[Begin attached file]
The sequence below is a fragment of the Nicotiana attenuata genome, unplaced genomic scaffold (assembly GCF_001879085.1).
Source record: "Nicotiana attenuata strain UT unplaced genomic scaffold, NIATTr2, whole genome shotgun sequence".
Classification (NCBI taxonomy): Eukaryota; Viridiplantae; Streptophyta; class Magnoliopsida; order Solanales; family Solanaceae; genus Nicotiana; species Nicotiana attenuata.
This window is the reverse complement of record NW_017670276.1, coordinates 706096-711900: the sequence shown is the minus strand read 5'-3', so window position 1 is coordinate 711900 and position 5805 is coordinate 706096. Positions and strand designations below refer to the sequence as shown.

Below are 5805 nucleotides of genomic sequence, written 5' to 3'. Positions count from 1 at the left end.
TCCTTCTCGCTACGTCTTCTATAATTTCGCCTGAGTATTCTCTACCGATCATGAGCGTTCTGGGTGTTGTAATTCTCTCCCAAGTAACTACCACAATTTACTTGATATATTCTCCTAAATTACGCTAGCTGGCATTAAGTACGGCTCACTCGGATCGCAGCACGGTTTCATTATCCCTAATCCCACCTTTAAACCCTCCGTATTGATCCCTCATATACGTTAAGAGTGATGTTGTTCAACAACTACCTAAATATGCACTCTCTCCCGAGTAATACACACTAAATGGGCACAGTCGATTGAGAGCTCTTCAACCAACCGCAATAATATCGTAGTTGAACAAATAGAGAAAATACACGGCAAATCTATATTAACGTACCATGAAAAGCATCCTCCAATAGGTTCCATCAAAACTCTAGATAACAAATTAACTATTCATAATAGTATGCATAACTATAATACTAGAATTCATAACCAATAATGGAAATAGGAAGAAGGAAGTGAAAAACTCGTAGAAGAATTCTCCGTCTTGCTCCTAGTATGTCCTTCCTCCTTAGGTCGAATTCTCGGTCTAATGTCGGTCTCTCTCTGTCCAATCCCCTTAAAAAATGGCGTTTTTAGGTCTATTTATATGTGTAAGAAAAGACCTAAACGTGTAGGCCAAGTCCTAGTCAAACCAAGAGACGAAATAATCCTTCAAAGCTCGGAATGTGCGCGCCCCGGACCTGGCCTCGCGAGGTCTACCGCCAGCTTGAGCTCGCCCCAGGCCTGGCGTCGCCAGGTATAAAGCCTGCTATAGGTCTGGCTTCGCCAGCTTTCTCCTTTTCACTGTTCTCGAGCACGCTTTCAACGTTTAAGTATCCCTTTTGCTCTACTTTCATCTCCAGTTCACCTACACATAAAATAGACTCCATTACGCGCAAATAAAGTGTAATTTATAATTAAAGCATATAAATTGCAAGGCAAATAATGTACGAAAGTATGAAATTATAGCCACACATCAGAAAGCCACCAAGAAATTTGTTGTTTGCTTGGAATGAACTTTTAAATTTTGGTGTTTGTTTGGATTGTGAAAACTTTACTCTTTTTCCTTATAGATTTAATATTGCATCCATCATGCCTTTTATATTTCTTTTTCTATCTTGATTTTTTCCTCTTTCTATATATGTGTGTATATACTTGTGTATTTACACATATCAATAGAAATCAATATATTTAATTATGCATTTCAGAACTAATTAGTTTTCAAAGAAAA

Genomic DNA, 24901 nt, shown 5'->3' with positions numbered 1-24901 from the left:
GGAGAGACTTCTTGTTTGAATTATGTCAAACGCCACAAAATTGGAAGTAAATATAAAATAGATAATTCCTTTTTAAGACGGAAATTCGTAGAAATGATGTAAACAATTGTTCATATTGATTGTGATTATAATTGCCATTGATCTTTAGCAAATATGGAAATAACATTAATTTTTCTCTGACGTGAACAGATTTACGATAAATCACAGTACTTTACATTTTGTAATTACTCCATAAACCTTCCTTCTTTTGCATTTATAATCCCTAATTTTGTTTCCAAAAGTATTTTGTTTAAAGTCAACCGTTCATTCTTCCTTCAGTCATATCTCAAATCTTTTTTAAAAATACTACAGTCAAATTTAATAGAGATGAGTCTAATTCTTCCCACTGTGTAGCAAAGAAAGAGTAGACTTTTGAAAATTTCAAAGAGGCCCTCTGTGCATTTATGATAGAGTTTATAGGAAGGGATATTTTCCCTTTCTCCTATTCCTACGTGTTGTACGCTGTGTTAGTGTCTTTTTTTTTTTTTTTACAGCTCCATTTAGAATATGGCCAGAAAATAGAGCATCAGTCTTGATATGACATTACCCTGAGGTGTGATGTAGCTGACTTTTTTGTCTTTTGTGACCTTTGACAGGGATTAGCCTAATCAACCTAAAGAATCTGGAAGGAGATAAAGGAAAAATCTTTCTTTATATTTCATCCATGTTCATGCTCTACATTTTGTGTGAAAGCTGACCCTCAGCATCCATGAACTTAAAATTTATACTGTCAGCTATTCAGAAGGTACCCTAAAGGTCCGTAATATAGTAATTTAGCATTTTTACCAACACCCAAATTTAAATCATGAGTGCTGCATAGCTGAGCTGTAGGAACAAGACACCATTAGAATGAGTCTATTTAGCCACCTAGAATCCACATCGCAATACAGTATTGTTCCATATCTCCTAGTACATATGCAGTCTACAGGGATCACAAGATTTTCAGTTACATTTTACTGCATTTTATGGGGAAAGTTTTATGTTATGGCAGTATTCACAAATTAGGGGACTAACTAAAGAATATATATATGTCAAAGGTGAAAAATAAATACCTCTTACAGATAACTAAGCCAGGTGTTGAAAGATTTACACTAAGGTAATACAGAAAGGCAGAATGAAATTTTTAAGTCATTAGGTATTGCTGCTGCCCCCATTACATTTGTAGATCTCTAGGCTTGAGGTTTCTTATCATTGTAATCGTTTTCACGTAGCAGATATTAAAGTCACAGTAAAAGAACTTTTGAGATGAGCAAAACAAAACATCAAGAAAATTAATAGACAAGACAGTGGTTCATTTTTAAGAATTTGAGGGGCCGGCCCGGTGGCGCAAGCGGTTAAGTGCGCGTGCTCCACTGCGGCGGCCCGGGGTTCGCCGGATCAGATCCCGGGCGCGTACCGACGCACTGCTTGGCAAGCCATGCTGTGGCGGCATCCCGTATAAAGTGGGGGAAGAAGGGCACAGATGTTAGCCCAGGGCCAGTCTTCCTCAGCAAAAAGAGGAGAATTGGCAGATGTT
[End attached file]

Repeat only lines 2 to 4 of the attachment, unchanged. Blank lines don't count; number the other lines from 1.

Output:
Source record: "Nicotiana attenuata strain UT unplaced genomic scaffold, NIATTr2, whole genome shotgun sequence".
Classification (NCBI taxonomy): Eukaryota; Viridiplantae; Streptophyta; class Magnoliopsida; order Solanales; family Solanaceae; genus Nicotiana; species Nicotiana attenuata.
This window is the reverse complement of record NW_017670276.1, coordinates 706096-711900: the sequence shown is the minus strand read 5'-3', so window position 1 is coordinate 711900 and position 5805 is coordinate 706096. Positions and strand designations below refer to the sequence as shown.